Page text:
Despite the fact that koalas are only native to Australia, these adorable animals are known across the world. Famous for their spoon-shaped noses and cuddly appearance (although these animals are not actually fans of cuddling), you would be hard-pressed to find someone who didn’t claim to love these marsupials. In addition to their iconic status, these animals are also critically endangered in certain parts of the country, which is why the news that nearly 700 koalas have been killed by lethal injection over the past year in Australia’s Cape Otway comes as such a shock.
In a secret operation, conducted by Victoria State government employees, hundreds of koalas were euthanized in order to address “overpopulation” issues. Australia’s largest population of koalas inhabit the cape and their overabundance is, as experts say in defense, destroying the local habitat. Officials argue that because of the high koala population, many animals were literally “falling out of the trees” from starvation; effectively, officials are eradicating koalas for the species’ own benefit.
However, what is most troubling about this mission is the fact that the culling was kept under wraps to avoid the intervention of activists and community backlash. Opponents respond to this defense, saying it should never have got to this state in the first place – possibly because there is something larger than “too many koalas” at play here.
So why, we ask, are koalas starving in Australia making these culls necessary in the first place?
Koalas in Crisis
In the eastern states of Queensland and New South Wales, koalas are listed as vulnerable, but parts of Victoria and South Australia has seen an overpopulation of the animals. According to the National Koala Conservation and Management Strategy, it is only legal to cull koalas when the animals are severely ill or suffering in some way. With the heightening koala population and the decline of their food source, the eucalyptus tree, officials believe that intervention was necessary.
On the other side, environmental groups are urging officials to translocate the koalas to a less populous regions where habitat is more abundant. While this sounds like a viable solution to help restore other struggling populations, experts say this could be risky; koalas are not the most adaptable species and can only thrive in a highly specific environment.
However, overpopulation isn’t just a matter of lack of habitat, it’s equally, if not more, about human interference with the environment.
The Root Cause of Koala Starvation
The leaves from a eucalyptus tree make up the majority of a koala’s diet, but over the past twenty years, these trees have been cleared away for agriculture, mining, logging and urban development.
Last month, a video surfaced showing footage of a terrified mother koala and joey koala clinging to a tree, as loggers ripped it down in an Australian Bluegum Plantation in Bessiebelle in south west Victoria. The video shows the mother and baby koala plummet to the ground while the logger makes no effort to help them. According to reports, the mother survived the fall but nobody knows what happened to her baby.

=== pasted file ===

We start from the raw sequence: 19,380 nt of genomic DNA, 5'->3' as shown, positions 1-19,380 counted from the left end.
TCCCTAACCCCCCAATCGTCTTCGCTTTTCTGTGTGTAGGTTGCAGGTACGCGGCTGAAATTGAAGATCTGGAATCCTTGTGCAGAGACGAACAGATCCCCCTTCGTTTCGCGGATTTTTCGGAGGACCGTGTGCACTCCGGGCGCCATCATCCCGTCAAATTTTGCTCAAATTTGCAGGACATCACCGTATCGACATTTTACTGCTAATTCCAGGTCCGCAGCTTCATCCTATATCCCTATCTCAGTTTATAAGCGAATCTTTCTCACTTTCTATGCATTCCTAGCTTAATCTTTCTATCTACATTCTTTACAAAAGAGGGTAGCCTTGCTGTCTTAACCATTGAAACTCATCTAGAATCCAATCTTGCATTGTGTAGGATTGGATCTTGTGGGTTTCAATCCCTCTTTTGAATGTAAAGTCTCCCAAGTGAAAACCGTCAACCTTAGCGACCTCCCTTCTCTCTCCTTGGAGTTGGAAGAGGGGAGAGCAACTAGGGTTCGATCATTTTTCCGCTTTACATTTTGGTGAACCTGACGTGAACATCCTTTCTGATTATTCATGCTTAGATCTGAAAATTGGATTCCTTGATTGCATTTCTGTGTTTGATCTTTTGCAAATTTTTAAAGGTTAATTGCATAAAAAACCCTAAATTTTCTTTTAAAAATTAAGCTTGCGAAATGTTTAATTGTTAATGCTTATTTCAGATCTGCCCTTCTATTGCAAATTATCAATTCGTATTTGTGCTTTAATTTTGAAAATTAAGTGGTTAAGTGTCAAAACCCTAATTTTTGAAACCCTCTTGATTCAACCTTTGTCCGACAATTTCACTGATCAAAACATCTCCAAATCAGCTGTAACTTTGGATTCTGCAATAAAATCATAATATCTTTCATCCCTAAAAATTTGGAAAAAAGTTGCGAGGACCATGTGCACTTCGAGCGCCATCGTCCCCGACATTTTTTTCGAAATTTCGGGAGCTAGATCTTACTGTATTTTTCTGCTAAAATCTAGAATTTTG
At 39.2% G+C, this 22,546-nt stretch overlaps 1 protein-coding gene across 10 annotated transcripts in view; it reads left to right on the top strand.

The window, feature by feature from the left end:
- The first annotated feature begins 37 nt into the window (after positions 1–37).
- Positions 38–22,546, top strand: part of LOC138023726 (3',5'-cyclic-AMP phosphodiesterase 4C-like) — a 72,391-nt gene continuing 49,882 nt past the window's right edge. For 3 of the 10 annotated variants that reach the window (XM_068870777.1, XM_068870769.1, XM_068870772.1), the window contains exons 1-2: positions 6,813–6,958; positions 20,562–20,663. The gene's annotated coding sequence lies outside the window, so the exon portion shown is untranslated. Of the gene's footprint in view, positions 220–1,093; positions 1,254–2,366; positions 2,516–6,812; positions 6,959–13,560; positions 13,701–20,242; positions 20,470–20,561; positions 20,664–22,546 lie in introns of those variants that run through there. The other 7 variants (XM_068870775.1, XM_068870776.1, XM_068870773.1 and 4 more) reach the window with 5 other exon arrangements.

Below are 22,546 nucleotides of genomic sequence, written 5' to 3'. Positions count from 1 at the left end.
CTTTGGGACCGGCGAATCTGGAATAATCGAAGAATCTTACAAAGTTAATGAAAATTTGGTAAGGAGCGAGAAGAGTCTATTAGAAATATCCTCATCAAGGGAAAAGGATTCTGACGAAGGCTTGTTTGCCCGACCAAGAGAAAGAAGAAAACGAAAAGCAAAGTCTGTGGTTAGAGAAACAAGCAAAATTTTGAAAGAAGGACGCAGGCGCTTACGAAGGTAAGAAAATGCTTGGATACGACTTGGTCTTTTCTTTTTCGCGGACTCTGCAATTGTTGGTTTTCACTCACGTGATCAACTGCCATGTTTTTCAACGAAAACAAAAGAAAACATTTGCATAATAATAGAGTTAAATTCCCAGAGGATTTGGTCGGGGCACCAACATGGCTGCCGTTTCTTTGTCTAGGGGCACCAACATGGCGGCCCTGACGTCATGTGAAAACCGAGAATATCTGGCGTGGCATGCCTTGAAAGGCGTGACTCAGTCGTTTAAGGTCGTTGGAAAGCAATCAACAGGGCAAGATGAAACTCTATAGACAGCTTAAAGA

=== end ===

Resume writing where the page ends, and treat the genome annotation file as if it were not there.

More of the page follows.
According to the Australian Koala Foundation, “Since European settlement, approximately 80 percent of Australia’s eucalypt forests have been cleared. Of the remaining 20 percent almost none is protected and most occurs on privately-owned land.”
Indeed, a boom in the koala population has been blamed for the food supply shortage, but with human encroachment, could it be that koalas are not stripping the trees of food but are in fact being stripped of food? Just like the majority of animals, if a koala’s home is cut down, they will starve to death. Continuing to ruthlessly exploit the koala’s habitat is only feeding their extinction.
Plant a Tree to Save Koalas
A long-term management strategy is the only way to tackle this ongoing issue. Many experts agree that planting trees and instating some form of fertility control for the koala population is the only way that balance in the ecosystem can be restored.
The Conservation Center of Cape Otway has already launched a project to restore the koala’s habitat by planting 80,000 saplings in the region; however, large-scale reforestation efforts need to be made across affected habitats to make a real difference.
While koalas are blamed for destroying their own habitat and causing the species overpopulation and starvation issue, we cannot lose sight of the role that human industry plays in the struggle of this species, among many others. When we clear native eucalyptus forests, koalas are left without a home and without food. No matter how much we try to individually preserve the koala species, the only way we can truly ensure their survival is by respecting and protecting their habitat.
Lead image source: Nikki Mannix/Flickr